The “#FeesMustFall,” campaign by university students has generated much debate. That is to be welcomed and encouraged.
Like the 1976 generation, the so-called hashtag youth of today has once again reminded us not only of the imperative of the right to education but also its place in facilitating economic access and meaningful citizen participation.
With humility, one is reminded of an observation which became the mantra of the late Stan Nkosi (my husband) that “Africa will not be free until education, economic freedom and moral regeneration is prioritised”.
In the area of education, it should be possible to explore consensus on a package of measures to broaden access so as to facilitate the potential of all our people.
The starting point should be a discussion among the leadership of the key stakeholders on the strategic importance of education in the achievement of our national development goals as articulated in the National Development Plan (NDP).
SANRAL already takes the approach seriously in its programmes to enhance educational possibilities for students and learners, especially in the eld of science and mathematics.
We should use the students’ protest urgently to convene a national dialogue on education to examine the constraints and opportunities in the system and what we should do to turn the situation around.
It should concern us that while government currently spends an estimated R203 468 billion on basic education, with the figure projected to rise to roughly R640 billion in the next three years, our return on the investment is still less than satisfactory.
Before 1994, we used to talk about the vital need for the rekindling and promotion of a culture of learning and teaching, which was asphyxiated by decades of the system of Bantu education.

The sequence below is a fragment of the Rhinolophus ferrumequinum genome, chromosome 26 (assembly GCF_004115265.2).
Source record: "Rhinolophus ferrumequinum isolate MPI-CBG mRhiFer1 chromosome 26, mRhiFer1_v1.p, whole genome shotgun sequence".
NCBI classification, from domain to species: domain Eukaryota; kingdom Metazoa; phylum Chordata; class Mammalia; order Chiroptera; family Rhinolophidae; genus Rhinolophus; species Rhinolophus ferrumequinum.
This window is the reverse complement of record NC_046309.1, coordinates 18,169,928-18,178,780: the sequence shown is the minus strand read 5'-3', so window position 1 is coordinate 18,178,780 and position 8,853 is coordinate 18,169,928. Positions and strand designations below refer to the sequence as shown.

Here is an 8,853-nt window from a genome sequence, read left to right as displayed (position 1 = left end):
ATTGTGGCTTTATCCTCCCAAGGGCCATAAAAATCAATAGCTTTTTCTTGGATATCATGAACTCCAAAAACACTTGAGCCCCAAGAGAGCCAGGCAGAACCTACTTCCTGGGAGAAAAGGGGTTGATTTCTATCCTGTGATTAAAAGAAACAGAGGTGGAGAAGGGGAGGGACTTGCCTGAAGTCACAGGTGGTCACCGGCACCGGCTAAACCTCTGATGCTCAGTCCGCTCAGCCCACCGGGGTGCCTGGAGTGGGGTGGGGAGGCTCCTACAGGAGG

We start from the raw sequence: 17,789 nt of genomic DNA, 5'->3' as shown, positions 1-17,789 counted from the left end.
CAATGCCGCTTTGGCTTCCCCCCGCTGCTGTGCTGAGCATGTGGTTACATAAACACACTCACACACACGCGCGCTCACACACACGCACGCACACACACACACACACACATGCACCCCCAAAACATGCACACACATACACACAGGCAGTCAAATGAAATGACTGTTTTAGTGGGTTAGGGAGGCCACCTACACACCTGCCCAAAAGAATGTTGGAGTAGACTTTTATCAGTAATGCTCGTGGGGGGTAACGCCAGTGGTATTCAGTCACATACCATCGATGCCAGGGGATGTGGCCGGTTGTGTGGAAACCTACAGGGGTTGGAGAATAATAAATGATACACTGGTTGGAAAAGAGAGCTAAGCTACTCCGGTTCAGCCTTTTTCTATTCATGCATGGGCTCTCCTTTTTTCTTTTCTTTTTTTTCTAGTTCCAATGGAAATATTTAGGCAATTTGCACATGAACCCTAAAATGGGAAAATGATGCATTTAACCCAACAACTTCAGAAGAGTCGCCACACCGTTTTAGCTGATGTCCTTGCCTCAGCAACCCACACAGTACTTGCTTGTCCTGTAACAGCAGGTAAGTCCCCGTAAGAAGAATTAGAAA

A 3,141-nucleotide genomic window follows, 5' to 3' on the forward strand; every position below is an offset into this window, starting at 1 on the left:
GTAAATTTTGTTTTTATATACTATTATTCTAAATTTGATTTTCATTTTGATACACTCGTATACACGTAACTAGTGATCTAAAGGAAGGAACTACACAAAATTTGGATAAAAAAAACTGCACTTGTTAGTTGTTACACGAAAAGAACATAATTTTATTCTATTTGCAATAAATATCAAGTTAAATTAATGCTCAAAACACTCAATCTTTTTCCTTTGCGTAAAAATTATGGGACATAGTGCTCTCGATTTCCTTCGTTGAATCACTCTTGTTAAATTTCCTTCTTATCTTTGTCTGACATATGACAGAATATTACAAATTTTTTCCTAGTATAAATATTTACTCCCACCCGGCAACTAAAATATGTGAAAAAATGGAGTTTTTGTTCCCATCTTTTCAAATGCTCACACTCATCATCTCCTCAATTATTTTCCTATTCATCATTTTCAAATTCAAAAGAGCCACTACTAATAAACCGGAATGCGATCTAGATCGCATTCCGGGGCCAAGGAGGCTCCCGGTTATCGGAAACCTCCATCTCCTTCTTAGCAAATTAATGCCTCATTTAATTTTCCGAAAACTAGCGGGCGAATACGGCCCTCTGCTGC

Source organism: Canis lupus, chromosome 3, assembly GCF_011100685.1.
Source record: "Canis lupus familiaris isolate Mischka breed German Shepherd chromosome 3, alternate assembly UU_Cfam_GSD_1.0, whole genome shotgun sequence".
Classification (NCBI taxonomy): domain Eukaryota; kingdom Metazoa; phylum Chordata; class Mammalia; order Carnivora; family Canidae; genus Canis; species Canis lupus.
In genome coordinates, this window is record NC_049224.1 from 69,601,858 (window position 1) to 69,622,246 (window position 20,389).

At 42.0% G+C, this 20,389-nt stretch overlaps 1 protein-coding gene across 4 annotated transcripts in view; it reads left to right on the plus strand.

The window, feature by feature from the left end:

Today, that discussion has disappeared from the national discourse. One consequence of this is that it is taken for granted that the culture has been rekindled over the years, which might be partially correct if not entirely erroneous.
The poor literacy and numeracy performance of learners registered over the years in Annual National Assessments are indicative of serious shortcomings that suggest a national crisis in education.
The Basic Education Minister Angie Motshekga revealed that the Diagnostic Report affected to examine the tests revealed that “in some cases,” the difficulties experienced by learners “were the result of ineffective teaching methods”. However, the poor performance of learners at critical stages like those in the senior phase might suggest that the “ineffective teaching methods” might be more widespread than we think.
The assessments, as indeed other elements of education, cannot be left to the department and teachers’ unions alone. They are a national concern that requires the attention of all stakeholders including parents, learners themselves, business and education specialists.
It is also clear that the current system of engagement by stakeholders within the sector does not bode well for consensus promotion and might inadvertently reduce the capacity to reach national goals. For example, what happens if learners’ organised formations enter into agreements with the department which unduly disadvantage teachers or vice versa?
The recent public announcement by the Congress of South African Students which encouraged learners to respond in kind to corporal punishment meted to learners by teachers was an illustration of the absence of consensus about how to address discipline in the schooling system. This is despite the existence of government policy as reflected in law.
There is, therefore, a need for a more democratised system of engagement which takes into account the place of education in the nation’s economic, political, social vision and aspirations – one in which stakeholders appreciate accountability not only to their constituencies but, above all, the nation as a whole.
The same attitude should guide stakeholders at the apex of the education system, the tertiary level.
These and other matters could best be debated in the context of a national dialogue on education which focuses the nation’s attention singularly to the issue.
It is an initiative which the Stan and Daphne Nkosi Foundation would readily partner.